Movie 'sanitizer' VidAngel files for bankruptcy

Rob LeFebvre

Back in 2016, Hollywood studios were able to stop VidAngel from streaming sanitized versions of blockbuster hits, claiming that its system for doing so was covered under the Family Movie Act of 2005. The injunction, which VidAngel promised to appeal, claimed that the company was operating as an unlicensed video on demand service.Unfortunately, the company is now filing for Chapter 11 bankruptcy protection.




"...chapter 11 is simply a reorganization and part of our legal and business strategy," Harmon wrote in a blog post. "Per federal law, chapter 11 reorganization automatically pauses our lawsuit with Disney and the other plaintiffs in California." In an attempt at positive spin, CEO Neal Harmon also wrote that the strategy lets them continue another lawsuit, this one in Utah, to prove that its filtering system is legal. According to Harmon, VidAngel has a new filtering system for Netflix, HBO and Amazon, millions of dollars in the bank and is generating even more millions in revenue. Apparently, the market for "clean" versions of movies and television shows is larger than you might have thought.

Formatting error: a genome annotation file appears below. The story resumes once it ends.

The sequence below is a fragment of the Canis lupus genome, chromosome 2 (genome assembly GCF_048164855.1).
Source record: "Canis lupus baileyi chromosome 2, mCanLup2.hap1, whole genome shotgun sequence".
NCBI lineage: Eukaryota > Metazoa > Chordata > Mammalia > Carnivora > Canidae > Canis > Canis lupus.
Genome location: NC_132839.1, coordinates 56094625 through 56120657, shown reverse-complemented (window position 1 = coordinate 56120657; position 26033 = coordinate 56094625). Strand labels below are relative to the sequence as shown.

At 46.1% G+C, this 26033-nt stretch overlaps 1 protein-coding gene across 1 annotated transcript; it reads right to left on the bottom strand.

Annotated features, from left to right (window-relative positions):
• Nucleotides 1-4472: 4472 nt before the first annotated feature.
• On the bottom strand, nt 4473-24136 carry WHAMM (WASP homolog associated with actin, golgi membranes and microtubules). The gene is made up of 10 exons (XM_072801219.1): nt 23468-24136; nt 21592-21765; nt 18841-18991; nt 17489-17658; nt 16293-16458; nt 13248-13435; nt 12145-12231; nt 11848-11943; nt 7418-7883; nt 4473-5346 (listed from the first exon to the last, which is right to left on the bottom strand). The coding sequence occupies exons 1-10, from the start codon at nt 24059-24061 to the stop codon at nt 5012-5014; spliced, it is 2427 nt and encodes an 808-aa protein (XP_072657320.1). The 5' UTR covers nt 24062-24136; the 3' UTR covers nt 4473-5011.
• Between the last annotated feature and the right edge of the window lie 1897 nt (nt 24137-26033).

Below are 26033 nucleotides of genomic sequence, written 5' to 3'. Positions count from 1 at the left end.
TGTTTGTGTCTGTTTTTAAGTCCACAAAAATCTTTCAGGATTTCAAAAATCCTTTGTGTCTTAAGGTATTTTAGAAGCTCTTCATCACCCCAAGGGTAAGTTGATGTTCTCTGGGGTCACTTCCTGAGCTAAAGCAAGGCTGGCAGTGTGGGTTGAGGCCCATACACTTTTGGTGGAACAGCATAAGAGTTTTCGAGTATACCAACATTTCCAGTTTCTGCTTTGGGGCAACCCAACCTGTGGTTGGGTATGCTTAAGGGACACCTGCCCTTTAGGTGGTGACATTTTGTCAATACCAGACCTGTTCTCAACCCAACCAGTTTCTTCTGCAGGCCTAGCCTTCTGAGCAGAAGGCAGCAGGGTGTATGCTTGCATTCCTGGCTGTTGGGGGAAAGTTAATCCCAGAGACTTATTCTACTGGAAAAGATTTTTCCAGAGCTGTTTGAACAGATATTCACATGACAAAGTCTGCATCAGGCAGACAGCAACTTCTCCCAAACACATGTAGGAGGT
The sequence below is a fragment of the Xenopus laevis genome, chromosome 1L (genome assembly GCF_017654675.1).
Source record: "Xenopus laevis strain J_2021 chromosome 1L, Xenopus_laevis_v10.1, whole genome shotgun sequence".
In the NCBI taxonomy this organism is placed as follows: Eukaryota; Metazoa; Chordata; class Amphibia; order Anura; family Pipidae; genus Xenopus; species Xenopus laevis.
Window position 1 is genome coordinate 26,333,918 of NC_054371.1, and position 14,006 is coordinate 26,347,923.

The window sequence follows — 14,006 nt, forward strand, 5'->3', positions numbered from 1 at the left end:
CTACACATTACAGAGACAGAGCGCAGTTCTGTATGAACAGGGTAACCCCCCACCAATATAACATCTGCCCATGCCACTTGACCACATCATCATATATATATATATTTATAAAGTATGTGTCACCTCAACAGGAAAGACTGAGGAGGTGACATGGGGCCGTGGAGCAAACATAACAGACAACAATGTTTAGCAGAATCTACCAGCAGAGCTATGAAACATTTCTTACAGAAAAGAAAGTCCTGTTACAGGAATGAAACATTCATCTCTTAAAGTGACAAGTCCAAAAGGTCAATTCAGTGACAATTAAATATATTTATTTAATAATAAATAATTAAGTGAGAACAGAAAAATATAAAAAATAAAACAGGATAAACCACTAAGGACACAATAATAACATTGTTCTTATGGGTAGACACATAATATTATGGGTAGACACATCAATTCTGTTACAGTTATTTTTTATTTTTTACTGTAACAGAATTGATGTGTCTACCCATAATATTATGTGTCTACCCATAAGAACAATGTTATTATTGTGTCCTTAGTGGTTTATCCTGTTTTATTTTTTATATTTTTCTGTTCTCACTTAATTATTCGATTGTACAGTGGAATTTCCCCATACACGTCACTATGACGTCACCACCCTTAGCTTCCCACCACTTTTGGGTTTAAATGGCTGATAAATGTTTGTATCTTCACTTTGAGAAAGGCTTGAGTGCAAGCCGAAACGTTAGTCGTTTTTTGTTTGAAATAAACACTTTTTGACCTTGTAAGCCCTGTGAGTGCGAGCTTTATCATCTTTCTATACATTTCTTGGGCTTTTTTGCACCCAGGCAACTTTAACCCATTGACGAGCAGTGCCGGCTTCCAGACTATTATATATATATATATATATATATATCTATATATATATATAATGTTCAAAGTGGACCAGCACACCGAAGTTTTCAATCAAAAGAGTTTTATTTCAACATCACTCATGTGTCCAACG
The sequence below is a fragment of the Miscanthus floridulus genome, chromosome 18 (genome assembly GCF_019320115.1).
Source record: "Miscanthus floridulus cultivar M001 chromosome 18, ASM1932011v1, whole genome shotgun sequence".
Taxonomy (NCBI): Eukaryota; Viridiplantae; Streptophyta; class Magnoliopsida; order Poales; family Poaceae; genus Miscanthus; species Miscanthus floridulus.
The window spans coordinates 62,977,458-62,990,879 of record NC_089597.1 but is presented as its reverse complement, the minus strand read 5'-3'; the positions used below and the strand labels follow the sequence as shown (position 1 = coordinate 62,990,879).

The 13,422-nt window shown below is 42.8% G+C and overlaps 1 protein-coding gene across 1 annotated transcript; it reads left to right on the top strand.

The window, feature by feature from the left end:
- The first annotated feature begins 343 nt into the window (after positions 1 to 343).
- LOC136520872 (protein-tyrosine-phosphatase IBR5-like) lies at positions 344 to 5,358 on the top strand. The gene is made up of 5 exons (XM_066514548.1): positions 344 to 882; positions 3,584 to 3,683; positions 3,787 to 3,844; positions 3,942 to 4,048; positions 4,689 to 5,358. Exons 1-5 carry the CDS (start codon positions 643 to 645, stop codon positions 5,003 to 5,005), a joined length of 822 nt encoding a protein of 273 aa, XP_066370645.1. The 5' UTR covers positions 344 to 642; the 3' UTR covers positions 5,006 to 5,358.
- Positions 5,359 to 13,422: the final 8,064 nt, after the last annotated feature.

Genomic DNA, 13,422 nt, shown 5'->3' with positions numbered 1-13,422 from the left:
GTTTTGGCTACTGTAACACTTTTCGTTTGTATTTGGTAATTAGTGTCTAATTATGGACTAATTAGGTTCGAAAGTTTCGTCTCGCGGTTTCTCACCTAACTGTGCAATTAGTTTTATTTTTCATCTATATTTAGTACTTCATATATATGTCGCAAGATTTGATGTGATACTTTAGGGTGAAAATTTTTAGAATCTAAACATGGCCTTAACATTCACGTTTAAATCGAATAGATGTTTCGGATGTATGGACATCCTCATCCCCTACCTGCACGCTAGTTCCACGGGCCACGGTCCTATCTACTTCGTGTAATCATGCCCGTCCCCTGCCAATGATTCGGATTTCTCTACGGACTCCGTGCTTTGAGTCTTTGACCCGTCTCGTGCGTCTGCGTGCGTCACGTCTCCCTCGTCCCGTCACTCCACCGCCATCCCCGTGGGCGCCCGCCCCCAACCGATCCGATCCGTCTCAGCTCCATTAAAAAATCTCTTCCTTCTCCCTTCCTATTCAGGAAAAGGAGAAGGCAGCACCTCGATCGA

Harmon notes that even if the company loses the lawsuit brought by Disney and other studios in California, it will have enough revenue from its new system to pay any court-ordered damages. "That way," he wrote, "VidAngel can survive and reap a return for the many thousands of customers who invested in us."

VidAngel

  • This article originally appeared on Engadget.